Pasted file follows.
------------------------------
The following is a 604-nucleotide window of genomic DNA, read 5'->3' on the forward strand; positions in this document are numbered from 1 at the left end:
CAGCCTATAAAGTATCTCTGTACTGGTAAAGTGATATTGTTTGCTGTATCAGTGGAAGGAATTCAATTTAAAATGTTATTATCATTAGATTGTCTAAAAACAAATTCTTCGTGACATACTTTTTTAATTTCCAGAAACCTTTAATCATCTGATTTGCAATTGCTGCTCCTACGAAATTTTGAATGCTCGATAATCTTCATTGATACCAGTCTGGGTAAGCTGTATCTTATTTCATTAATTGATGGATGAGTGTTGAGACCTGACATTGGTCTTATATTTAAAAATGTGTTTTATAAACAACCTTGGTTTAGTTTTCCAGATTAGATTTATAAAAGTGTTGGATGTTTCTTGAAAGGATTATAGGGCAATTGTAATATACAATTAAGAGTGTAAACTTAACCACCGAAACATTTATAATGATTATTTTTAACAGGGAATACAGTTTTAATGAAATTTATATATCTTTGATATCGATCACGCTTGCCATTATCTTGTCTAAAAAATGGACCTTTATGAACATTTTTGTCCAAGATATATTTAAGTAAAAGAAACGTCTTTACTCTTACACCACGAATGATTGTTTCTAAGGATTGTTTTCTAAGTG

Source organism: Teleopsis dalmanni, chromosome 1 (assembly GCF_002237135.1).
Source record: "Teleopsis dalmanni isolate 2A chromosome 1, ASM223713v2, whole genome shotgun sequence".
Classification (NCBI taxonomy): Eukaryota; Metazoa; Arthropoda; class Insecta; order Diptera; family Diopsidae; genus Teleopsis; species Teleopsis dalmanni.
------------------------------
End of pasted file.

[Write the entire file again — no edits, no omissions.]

The following is a 604-nucleotide window of genomic DNA, read 5'->3' on the forward strand; positions in this document are numbered from 1 at the left end:
CAGCCTATAAAGTATCTCTGTACTGGTAAAGTGATATTGTTTGCTGTATCAGTGGAAGGAATTCAATTTAAAATGTTATTATCATTAGATTGTCTAAAAACAAATTCTTCGTGACATACTTTTTTAATTTCCAGAAACCTTTAATCATCTGATTTGCAATTGCTGCTCCTACGAAATTTTGAATGCTCGATAATCTTCATTGATACCAGTCTGGGTAAGCTGTATCTTATTTCATTAATTGATGGATGAGTGTTGAGACCTGACATTGGTCTTATATTTAAAAATGTGTTTTATAAACAACCTTGGTTTAGTTTTCCAGATTAGATTTATAAAAGTGTTGGATGTTTCTTGAAAGGATTATAGGGCAATTGTAATATACAATTAAGAGTGTAAACTTAACCACCGAAACATTTATAATGATTATTTTTAACAGGGAATACAGTTTTAATGAAATTTATATATCTTTGATATCGATCACGCTTGCCATTATCTTGTCTAAAAAATGGACCTTTATGAACATTTTTGTCCAAGATATATTTAAGTAAAAGAAACGTCTTTACTCTTACACCACGAATGATTGTTTCTAAGGATTGTTTTCTAAGTG

Source organism: Teleopsis dalmanni, chromosome 1 (assembly GCF_002237135.1).
Source record: "Teleopsis dalmanni isolate 2A chromosome 1, ASM223713v2, whole genome shotgun sequence".
Classification (NCBI taxonomy): Eukaryota; Metazoa; Arthropoda; class Insecta; order Diptera; family Diopsidae; genus Teleopsis; species Teleopsis dalmanni.